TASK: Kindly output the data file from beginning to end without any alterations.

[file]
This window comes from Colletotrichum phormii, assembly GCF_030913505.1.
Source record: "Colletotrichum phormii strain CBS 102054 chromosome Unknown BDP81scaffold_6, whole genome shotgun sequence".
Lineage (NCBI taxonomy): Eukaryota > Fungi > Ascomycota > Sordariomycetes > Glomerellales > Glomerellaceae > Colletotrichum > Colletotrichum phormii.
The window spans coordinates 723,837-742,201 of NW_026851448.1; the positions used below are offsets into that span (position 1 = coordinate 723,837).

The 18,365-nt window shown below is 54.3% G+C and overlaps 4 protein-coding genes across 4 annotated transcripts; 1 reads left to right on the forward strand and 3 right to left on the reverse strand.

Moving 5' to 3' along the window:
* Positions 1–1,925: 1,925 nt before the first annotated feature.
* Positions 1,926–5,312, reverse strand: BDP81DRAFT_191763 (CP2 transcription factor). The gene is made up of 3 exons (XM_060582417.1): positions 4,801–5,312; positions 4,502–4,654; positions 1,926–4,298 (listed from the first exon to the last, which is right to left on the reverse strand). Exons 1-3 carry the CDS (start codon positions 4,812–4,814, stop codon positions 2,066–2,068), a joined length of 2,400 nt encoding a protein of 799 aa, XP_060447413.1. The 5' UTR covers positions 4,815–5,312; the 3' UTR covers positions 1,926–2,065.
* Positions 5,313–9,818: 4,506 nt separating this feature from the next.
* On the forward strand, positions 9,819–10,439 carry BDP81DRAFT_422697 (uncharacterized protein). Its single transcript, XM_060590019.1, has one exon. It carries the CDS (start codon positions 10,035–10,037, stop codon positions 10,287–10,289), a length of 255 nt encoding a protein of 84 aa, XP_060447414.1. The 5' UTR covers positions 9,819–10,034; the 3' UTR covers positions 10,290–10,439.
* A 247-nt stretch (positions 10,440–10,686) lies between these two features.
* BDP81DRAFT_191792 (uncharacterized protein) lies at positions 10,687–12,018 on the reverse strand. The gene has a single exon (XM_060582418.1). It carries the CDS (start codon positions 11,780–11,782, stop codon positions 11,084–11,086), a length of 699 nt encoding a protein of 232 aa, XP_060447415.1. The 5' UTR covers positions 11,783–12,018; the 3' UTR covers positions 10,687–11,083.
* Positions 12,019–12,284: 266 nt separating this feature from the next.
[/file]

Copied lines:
This window comes from Colletotrichum phormii, assembly GCF_030913505.1.
Source record: "Colletotrichum phormii strain CBS 102054 chromosome Unknown BDP81scaffold_6, whole genome shotgun sequence".
Lineage (NCBI taxonomy): Eukaryota > Fungi > Ascomycota > Sordariomycetes > Glomerellales > Glomerellaceae > Colletotrichum > Colletotrichum phormii.
The window spans coordinates 723,837-742,201 of NW_026851448.1; the positions used below are offsets into that span (position 1 = coordinate 723,837).

The 18,365-nt window shown below is 54.3% G+C and overlaps 4 protein-coding genes across 4 annotated transcripts; 1 reads left to right on the forward strand and 3 right to left on the reverse strand.

Moving 5' to 3' along the window:
* Positions 1–1,925: 1,925 nt before the first annotated feature.
* Positions 1,926–5,312, reverse strand: BDP81DRAFT_191763 (CP2 transcription factor). The gene is made up of 3 exons (XM_060582417.1): positions 4,801–5,312; positions 4,502–4,654; positions 1,926–4,298 (listed from the first exon to the last, which is right to left on the reverse strand). Exons 1-3 carry the CDS (start codon positions 4,812–4,814, stop codon positions 2,066–2,068), a joined length of 2,400 nt encoding a protein of 799 aa, XP_060447413.1. The 5' UTR covers positions 4,815–5,312; the 3' UTR covers positions 1,926–2,065.
* Positions 5,313–9,818: 4,506 nt separating this feature from the next.
* On the forward strand, positions 9,819–10,439 carry BDP81DRAFT_422697 (uncharacterized protein). Its single transcript, XM_060590019.1, has one exon. It carries the CDS (start codon positions 10,035–10,037, stop codon positions 10,287–10,289), a length of 255 nt encoding a protein of 84 aa, XP_060447414.1. The 5' UTR covers positions 9,819–10,034; the 3' UTR covers positions 10,290–10,439.
* A 247-nt stretch (positions 10,440–10,686) lies between these two features.
* BDP81DRAFT_191792 (uncharacterized protein) lies at positions 10,687–12,018 on the reverse strand. The gene has a single exon (XM_060582418.1). It carries the CDS (start codon positions 11,780–11,782, stop codon positions 11,084–11,086), a length of 699 nt encoding a protein of 232 aa, XP_060447415.1. The 5' UTR covers positions 11,783–12,018; the 3' UTR covers positions 10,687–11,083.
* Positions 12,019–12,284: 266 nt separating this feature from the next.